Citizenship In Name Only: The Coloring of Democracy While Redefining Rights, Liberties And Self Determination For The 21st Century

Main Article Content

E. Earl Parson
Monique McLaughlin


In recent times there has been an explosion of interest in the concept of citizenship. This renewed theoretical focus was sparked by voter ID statutes and jury obstruction. Defining the term “full citizenship” as it relates to African Americans has been a focus of controversy since the writing of the U.S. Constitution. Do African Americans enjoy the status of full citizenship or is it in name only? This essay examines two fundamental areas of citizenship: voting rights and jury participation. This essay, through comparative analysis, will show deep rooted voting suppression tactics and present jury obstruction methods that impact African Americans and their full citizenship rights. The jury system is one of the most important institutions of government. The right and duty to sit on a jury is granted to all adult citizens. Racial bias denies the defendant the right to a fair and impartial jury, and it denies citizens the fundamental right to participate fully in the judicial system. African Americans have been disproportionally excluded through pretextual peremptory challenges. Moreover, lawmakers have embarked on a new voter suppression tactic: voter identification requirements. The tactic involves imposing new laws and rules requiring voters to show identification in order to vote, despite virtually no evidence of voter misidentification fraud. Identification requirements pose a special burden to the poor, racial minorities, and senior citizens who often do not have specific forms of identification. The pretextual color-blind race neutrality argument made by state legislators rings hollow when this nation’s history of voting obstruction is considered.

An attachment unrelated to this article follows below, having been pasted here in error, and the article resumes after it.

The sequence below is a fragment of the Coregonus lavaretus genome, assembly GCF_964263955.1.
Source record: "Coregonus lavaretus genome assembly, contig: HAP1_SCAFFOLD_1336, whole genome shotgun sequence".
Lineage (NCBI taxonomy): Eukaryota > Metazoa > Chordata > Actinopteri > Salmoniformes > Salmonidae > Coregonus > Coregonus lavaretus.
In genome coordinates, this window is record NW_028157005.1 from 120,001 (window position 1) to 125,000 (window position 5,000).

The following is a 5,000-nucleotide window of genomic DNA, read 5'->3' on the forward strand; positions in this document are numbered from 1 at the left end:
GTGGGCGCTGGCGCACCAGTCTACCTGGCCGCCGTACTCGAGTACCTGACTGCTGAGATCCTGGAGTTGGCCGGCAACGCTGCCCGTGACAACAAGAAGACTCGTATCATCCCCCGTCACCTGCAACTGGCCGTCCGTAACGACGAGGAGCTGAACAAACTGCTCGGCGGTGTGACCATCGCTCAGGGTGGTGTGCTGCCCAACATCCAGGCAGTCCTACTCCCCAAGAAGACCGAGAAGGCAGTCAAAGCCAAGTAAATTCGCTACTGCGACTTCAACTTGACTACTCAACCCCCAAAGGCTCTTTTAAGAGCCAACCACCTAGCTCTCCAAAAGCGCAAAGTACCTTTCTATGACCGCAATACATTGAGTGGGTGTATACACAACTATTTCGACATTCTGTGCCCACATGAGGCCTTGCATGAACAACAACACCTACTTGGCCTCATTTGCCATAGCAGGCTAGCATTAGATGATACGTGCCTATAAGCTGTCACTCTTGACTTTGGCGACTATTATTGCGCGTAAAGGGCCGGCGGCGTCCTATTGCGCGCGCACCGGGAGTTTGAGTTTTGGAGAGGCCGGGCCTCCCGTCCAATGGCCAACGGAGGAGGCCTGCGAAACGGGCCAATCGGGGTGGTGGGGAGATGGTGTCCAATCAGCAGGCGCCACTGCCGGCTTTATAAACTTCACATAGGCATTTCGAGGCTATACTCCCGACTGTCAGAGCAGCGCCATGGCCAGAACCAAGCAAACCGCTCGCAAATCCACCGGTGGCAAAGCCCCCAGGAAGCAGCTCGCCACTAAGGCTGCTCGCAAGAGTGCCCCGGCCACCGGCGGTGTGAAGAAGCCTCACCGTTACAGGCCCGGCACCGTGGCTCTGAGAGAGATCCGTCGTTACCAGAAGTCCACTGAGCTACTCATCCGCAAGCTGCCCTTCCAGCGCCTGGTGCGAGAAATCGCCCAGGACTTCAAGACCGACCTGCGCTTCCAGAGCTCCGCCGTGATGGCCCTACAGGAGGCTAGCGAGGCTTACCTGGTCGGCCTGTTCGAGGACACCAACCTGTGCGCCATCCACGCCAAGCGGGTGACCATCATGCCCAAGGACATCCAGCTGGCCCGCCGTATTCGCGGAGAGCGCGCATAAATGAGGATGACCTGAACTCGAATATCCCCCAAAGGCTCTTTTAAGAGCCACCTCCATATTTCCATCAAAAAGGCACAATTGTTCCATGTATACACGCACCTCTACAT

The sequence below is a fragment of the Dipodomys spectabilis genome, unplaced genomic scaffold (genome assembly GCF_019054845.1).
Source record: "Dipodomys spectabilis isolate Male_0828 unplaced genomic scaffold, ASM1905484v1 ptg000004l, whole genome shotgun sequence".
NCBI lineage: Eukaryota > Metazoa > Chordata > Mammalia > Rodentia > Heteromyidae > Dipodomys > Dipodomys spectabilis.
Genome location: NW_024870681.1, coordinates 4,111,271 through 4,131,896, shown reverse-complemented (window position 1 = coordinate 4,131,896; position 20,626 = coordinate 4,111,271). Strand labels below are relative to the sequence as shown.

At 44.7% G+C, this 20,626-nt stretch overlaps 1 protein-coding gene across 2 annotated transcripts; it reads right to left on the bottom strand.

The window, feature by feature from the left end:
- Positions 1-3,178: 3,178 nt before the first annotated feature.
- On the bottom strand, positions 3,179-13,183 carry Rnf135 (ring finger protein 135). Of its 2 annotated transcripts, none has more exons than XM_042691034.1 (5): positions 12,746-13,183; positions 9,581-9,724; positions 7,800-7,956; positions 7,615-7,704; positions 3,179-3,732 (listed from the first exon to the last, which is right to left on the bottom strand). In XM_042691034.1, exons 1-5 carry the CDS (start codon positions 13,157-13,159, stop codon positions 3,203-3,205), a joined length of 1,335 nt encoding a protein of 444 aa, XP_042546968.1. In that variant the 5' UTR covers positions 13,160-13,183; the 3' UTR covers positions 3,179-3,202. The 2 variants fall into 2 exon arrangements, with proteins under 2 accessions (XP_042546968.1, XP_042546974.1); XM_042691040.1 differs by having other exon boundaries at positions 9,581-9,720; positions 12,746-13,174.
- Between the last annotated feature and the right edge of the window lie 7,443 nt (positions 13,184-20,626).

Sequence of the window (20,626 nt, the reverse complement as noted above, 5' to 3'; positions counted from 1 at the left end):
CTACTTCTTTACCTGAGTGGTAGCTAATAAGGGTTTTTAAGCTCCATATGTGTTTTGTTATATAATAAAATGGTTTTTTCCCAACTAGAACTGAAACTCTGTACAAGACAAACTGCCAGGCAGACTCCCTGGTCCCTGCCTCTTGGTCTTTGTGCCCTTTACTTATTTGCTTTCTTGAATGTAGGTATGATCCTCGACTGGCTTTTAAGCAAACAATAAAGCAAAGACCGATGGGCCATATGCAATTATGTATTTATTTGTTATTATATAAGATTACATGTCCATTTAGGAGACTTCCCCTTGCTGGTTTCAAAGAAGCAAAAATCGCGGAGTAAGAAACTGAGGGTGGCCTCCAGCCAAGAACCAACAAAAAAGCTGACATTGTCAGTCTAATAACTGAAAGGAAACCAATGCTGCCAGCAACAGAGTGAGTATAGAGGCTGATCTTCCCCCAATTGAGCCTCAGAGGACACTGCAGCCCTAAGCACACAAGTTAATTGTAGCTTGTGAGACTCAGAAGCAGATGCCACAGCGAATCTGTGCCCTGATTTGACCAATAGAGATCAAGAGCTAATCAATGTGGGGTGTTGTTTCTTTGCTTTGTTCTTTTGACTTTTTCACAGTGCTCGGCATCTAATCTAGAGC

Author Biographies

E. Earl Parson

E. Earl Parson is a former faculty member at the University of Wisconsin School of Law and former professor of legal studies at the University of the Virgin Islands. B.A., University of Oklahoma, J.D., Howard University, and candidate, LLM, University of Wisconsin School of Law. Professor Parson’s area of concentration is the sociology of law and its pedagogical impact on the African American experience.

Monique McLaughlin

Monique McLaughlin, Assistant Professor of Law, Albany Law School, B.A., Boston University, J.D., University of San Francisco School of Law. Professor McLaughlin’s area of concentration is voting rights, jury reform and criminal procedure.

Article Details

How to Cite
Parson, E. E., & McLaughlin, M. (2013). Citizenship In Name Only: The Coloring of Democracy While Redefining Rights, Liberties And Self Determination For The 21st Century. Columbia Journal of Race and Law, 3(1), 103–118.